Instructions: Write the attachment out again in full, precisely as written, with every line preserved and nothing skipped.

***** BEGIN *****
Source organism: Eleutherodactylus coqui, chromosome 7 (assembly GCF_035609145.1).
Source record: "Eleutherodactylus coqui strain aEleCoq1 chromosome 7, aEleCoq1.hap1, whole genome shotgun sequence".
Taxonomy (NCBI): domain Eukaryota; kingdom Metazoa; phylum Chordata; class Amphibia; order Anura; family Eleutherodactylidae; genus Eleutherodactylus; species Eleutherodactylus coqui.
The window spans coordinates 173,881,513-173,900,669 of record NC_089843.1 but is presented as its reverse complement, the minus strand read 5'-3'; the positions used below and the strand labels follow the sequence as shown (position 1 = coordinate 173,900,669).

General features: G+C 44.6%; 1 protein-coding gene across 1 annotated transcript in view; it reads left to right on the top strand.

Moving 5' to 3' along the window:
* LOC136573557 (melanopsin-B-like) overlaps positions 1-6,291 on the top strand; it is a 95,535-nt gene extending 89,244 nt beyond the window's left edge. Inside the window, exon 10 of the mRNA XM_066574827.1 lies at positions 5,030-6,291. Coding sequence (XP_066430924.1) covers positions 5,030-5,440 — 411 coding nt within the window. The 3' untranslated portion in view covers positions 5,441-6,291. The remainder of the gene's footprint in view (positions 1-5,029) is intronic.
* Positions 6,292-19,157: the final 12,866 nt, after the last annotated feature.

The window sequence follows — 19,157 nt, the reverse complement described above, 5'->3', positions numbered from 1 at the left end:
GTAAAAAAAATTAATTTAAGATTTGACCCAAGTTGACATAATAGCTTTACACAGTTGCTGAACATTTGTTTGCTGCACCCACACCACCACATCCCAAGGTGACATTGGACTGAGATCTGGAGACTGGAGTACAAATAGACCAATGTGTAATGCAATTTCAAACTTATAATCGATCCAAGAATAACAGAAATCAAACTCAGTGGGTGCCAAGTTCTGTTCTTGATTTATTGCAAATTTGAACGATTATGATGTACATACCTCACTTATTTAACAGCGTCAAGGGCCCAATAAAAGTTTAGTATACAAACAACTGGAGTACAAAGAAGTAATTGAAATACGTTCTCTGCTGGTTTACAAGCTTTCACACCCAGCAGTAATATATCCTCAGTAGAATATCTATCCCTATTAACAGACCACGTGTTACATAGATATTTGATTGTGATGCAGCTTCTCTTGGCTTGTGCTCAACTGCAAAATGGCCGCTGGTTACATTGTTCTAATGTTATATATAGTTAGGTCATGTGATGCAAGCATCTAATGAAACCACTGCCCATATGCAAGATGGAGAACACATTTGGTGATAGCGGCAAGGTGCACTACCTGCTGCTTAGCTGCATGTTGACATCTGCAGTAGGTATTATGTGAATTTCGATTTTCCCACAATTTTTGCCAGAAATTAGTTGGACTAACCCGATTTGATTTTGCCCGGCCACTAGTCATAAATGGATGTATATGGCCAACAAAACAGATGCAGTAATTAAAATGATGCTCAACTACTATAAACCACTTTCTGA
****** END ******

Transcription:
Source organism: Eleutherodactylus coqui, chromosome 7 (assembly GCF_035609145.1).
Source record: "Eleutherodactylus coqui strain aEleCoq1 chromosome 7, aEleCoq1.hap1, whole genome shotgun sequence".
Taxonomy (NCBI): domain Eukaryota; kingdom Metazoa; phylum Chordata; class Amphibia; order Anura; family Eleutherodactylidae; genus Eleutherodactylus; species Eleutherodactylus coqui.
The window spans coordinates 173,881,513-173,900,669 of record NC_089843.1 but is presented as its reverse complement, the minus strand read 5'-3'; the positions used below and the strand labels follow the sequence as shown (position 1 = coordinate 173,900,669).

General features: G+C 44.6%; 1 protein-coding gene across 1 annotated transcript in view; it reads left to right on the top strand.

Moving 5' to 3' along the window:
* LOC136573557 (melanopsin-B-like) overlaps positions 1-6,291 on the top strand; it is a 95,535-nt gene extending 89,244 nt beyond the window's left edge. Inside the window, exon 10 of the mRNA XM_066574827.1 lies at positions 5,030-6,291. Coding sequence (XP_066430924.1) covers positions 5,030-5,440 — 411 coding nt within the window. The 3' untranslated portion in view covers positions 5,441-6,291. The remainder of the gene's footprint in view (positions 1-5,029) is intronic.
* Positions 6,292-19,157: the final 12,866 nt, after the last annotated feature.

The window sequence follows — 19,157 nt, the reverse complement described above, 5'->3', positions numbered from 1 at the left end:
GTAAAAAAAATTAATTTAAGATTTGACCCAAGTTGACATAATAGCTTTACACAGTTGCTGAACATTTGTTTGCTGCACCCACACCACCACATCCCAAGGTGACATTGGACTGAGATCTGGAGACTGGAGTACAAATAGACCAATGTGTAATGCAATTTCAAACTTATAATCGATCCAAGAATAACAGAAATCAAACTCAGTGGGTGCCAAGTTCTGTTCTTGATTTATTGCAAATTTGAACGATTATGATGTACATACCTCACTTATTTAACAGCGTCAAGGGCCCAATAAAAGTTTAGTATACAAACAACTGGAGTACAAAGAAGTAATTGAAATACGTTCTCTGCTGGTTTACAAGCTTTCACACCCAGCAGTAATATATCCTCAGTAGAATATCTATCCCTATTAACAGACCACGTGTTACATAGATATTTGATTGTGATGCAGCTTCTCTTGGCTTGTGCTCAACTGCAAAATGGCCGCTGGTTACATTGTTCTAATGTTATATATAGTTAGGTCATGTGATGCAAGCATCTAATGAAACCACTGCCCATATGCAAGATGGAGAACACATTTGGTGATAGCGGCAAGGTGCACTACCTGCTGCTTAGCTGCATGTTGACATCTGCAGTAGGTATTATGTGAATTTCGATTTTCCCACAATTTTTGCCAGAAATTAGTTGGACTAACCCGATTTGATTTTGCCCGGCCACTAGTCATAAATGGATGTATATGGCCAACAAAACAGATGCAGTAATTAAAATGATGCTCAACTACTATAAACCACTTTCTGA